Creative inspiration

Birthday List Love #5: TV Shows, Movies & Documentaries

I'm back with some Birthday List Love!

Today’s list offers a few movies, TV shows or documentaries I’ve enjoyed so far this year. Some were sought out (The Prophet), others pleasantly discovered (The Secret of Kells), and others anxiously awaited (Outlander).

All of them come recommended.

NOTE: Most links are to trailers on Youtube, but a few are to Canadian sites like TV Ontario or the National Film Board of Canada. If you can't access the latter, maybe try your local library.


The Prophet

Starring Salma Hayek and Liam Neeson, each section in this adaptation of Kahlil Gibran’s text is animated by different filmmakers. Different styles, different colours, different music... some so beautiful they made me cry.


Edwardian Farm, Wartime Farm, Tudor Monastery Farm, Victorian Farm

I know, I know, I’ve mentioned these here already, maybe even twice. But I find it utterly fascinating and humbling to see how people lived in the past without the modern conveniences I take for granted today. Farming life was one of uncertainty and relentless physical demands - it probably still is. I’m not sure I’d fare very well.

Though I enjoyed them all, I especially enjoyed Wartime Farm. Set in the UK during the second world war, it offers a glimpse into the sheer courage and resourcefulness demonstrated by those living in rural areas during times of scarcity and no doubt ever-present fear. It left me filled with awe and gratitude.


Everlasting Moments

A slow-paced Swedish film about a woman who discovers joy and independence through the lens of a camera. I picked this up on a whim at the library and it was delightful surprise.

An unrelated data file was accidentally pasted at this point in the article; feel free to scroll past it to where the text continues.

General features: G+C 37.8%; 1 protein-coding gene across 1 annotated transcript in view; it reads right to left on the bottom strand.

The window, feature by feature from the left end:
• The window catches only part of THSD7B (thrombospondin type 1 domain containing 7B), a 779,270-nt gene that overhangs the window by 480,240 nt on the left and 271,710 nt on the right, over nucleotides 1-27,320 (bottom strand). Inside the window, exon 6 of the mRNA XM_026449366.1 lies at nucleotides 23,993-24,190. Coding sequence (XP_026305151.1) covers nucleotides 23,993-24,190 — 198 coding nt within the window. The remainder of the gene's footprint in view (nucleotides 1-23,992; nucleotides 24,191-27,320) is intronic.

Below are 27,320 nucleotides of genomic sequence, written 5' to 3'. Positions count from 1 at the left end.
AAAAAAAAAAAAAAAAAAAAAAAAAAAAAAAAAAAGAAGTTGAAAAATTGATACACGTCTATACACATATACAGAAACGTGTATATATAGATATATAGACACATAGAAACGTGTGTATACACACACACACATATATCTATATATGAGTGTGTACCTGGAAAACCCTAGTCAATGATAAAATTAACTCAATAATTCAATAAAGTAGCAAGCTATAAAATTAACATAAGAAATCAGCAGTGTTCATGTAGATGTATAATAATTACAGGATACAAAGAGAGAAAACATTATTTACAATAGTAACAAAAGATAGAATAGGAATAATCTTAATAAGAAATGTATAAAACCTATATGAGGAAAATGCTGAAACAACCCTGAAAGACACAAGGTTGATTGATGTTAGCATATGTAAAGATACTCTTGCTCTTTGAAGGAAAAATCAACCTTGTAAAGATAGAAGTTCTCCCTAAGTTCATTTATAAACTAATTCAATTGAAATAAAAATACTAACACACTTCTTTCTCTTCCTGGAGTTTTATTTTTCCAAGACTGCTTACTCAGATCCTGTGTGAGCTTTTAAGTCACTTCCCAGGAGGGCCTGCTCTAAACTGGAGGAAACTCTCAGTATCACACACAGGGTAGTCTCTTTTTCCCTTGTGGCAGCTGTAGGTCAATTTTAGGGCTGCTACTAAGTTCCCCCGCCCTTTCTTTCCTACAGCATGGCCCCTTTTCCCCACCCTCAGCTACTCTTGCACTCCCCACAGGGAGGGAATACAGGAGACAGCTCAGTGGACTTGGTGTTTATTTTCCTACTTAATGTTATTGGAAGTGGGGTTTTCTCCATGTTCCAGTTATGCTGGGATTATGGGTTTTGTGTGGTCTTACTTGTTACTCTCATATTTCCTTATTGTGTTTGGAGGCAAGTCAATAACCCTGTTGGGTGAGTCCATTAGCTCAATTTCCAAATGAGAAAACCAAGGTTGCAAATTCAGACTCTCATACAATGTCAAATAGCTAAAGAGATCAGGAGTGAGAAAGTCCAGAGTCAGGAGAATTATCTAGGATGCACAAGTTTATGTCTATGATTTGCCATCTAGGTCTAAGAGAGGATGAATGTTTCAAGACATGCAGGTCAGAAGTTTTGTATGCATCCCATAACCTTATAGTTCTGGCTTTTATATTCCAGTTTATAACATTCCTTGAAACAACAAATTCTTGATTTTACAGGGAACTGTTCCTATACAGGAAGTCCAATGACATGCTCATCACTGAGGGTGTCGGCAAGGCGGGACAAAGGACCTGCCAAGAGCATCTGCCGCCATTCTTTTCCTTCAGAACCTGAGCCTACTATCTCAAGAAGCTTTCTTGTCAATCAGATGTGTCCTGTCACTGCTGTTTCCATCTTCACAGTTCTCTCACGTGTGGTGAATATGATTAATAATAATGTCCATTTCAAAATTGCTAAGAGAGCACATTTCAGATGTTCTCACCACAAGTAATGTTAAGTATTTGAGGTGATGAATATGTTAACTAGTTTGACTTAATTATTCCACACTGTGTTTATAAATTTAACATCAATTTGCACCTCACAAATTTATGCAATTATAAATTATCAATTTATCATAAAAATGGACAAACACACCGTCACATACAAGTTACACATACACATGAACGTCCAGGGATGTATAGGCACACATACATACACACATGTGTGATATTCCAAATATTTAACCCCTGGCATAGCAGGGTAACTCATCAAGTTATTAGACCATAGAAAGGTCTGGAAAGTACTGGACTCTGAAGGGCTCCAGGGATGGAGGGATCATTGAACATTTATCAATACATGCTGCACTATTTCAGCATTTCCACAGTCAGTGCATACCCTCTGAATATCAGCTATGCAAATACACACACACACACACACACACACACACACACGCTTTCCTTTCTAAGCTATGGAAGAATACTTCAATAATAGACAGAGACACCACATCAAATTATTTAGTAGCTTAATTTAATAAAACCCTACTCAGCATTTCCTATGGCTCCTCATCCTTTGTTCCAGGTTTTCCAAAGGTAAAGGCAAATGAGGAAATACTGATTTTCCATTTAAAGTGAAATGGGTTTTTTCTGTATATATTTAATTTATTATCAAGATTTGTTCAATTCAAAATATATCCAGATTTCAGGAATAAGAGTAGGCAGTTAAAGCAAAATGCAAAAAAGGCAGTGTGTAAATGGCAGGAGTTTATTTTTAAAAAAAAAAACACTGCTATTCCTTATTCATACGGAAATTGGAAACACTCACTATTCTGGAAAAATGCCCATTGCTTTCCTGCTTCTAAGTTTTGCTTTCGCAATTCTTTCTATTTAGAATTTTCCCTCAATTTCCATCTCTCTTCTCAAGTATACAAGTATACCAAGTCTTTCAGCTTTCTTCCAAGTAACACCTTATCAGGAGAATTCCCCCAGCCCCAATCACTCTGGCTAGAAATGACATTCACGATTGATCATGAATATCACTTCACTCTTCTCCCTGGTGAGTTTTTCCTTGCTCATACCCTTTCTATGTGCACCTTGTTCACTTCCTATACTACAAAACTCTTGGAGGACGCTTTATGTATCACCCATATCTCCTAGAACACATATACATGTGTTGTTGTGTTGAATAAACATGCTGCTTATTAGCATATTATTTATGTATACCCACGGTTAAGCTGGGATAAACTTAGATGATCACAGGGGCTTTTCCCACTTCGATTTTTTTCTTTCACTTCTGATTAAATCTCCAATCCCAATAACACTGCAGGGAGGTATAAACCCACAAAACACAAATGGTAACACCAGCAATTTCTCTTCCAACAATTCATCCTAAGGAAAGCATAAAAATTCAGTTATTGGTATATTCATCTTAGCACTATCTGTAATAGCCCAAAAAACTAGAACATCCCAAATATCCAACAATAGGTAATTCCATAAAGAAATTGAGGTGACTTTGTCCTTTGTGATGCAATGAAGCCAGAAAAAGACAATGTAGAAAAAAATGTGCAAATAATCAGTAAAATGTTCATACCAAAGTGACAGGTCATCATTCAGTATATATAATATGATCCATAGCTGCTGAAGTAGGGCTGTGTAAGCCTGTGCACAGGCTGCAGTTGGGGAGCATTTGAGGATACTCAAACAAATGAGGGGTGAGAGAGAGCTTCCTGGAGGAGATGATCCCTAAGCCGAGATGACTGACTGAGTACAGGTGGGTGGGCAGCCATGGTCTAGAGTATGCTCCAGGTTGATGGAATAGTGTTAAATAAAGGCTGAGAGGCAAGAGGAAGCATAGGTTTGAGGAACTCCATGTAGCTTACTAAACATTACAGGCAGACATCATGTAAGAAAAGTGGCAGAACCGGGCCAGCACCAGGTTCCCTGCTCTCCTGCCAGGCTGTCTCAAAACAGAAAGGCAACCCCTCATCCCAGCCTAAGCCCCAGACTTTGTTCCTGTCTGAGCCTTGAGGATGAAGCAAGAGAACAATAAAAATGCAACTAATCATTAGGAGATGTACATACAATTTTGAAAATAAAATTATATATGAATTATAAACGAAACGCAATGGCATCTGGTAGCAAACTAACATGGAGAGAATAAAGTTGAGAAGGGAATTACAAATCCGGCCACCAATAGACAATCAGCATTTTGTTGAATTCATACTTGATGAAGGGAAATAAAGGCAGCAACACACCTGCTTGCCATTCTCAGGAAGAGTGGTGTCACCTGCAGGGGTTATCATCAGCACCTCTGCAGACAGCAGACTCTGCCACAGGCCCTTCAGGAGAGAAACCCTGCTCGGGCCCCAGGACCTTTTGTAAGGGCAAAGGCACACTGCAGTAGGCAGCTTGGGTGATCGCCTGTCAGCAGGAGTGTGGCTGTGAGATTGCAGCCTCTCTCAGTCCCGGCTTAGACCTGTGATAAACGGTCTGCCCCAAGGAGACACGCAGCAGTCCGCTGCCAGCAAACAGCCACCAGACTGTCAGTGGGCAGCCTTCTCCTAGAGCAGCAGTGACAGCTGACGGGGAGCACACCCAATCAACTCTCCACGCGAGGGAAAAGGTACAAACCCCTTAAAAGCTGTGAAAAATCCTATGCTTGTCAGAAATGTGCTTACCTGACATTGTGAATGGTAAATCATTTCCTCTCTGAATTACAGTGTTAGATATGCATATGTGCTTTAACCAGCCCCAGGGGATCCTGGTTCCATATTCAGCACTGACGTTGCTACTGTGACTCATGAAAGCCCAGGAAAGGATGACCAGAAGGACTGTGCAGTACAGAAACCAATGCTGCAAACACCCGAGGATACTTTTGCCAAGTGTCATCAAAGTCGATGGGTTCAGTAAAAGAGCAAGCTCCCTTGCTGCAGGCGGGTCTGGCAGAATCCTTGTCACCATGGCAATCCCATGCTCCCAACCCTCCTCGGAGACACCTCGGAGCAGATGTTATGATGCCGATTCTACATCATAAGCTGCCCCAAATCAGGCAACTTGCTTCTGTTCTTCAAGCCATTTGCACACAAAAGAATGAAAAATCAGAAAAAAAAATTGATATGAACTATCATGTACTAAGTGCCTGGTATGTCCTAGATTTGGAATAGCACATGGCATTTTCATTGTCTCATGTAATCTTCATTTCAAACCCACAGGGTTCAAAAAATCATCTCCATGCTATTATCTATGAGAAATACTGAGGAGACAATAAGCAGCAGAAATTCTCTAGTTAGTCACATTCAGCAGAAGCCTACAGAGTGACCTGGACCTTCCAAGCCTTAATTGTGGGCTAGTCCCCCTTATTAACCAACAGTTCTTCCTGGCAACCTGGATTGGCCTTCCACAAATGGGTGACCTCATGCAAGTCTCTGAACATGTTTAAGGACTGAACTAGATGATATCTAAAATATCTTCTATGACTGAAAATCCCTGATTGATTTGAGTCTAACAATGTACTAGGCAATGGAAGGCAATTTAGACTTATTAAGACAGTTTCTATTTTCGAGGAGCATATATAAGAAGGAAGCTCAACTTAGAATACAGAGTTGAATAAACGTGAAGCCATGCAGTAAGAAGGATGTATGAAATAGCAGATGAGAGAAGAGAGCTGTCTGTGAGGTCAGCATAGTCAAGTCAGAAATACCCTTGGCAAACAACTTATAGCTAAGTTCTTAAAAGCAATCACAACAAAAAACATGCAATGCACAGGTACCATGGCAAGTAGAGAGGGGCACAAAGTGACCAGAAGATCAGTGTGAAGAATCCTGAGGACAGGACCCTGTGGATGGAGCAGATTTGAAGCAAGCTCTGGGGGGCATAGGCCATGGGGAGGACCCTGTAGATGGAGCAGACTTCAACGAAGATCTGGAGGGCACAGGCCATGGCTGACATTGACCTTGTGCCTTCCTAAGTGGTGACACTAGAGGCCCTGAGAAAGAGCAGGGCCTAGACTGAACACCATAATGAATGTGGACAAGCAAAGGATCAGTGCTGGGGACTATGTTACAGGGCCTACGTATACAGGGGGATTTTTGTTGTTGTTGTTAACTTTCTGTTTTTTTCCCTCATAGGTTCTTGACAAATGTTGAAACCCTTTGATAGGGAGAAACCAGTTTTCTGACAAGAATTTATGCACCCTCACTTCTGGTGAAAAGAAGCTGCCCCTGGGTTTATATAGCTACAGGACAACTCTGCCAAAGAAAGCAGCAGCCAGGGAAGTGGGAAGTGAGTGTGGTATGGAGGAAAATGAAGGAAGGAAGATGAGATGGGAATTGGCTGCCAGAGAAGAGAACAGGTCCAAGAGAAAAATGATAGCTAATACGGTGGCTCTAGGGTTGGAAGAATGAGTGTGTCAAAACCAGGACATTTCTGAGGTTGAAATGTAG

Two words: Jamie Fraser. If you’ve read the books, you know. If you haven’t read the books, I highly recommend them. Once you've read the first one I recommend checking out the TV show, starting with Season 1.


The Secret of Kells & Song of the Sea

These two animated feature films were made by the same people. Both of them left me mesmerized. I beg of you, click on these two links and let yourself be enchanted by the trailers. If you like what you see and hear, the movies shall not disappoint. D. even enjoyed these ones.


The Lost Garden: The Life and Cinema of Alice Guy-Blaché

A fortuitous discovery on the National Film Board (NFB) of Canada’s Website that introduced me to yet another female pioneer in the creative arts. From the Website:

“This feature documentary is a portrait of Alice Guy-Blaché, one of cinema's most fearless pioneers. A filmmaker before the word even existed, Guy-Blaché made her first film at the end of the last century, when cinema was still brand-new. After directing, producing and writing more than 700 films, she slipped into oblivion. This film rescues her brave and shining memory.”

I was blown away by her foresight, her accomplishments and her creative courage in a predominantly man’s world.


Monty Don’s French Gardens

I’ll be honest, I think my enjoyment of these shows is 30% due to the actual content and 70% due to the passion its host, Monty Don, brings to the table. This man loves what he does and it shows as he walks us through not just fields and furrows, but history as expressed through our relationship to the land.

Originally aired on BBC, as I type, episodes 2 & 3 are available on TV Ontario, but for a limited amount of time (episode 1 disappeared today).

PS - If you’re an artist, you might be interested in episode 3 of this series, where Mr. Don profiles artistic gardens of France including those of Monet and Cézanne.


Et voilà, List #5.

A recap of lists posted, you say? Of course!

Birthday List Love #1: Favourite Recipes

Birthday List Love #2: Personal Finance Books by Gail Vaz-Oxlade

Birthday List Love #3: Four Female Canadian Artists

Birthday List Love #4: 25 Books I've Enjoyed This Year (So Far)

Next up: Birthday List Love #6.

41st Birthweek Bonanza Day 2: 7 Websites for Lifelong Learners and Creative Types


I LOVE to learn about new things and I LOVE to create, so what better than a list of websites that cater to lifelong learners and creative types?

There are many, many online spaces out there just waiting to be discovered and savoured, I know. For now, I offer you seven that I am currently enjoying.


1. Open Culture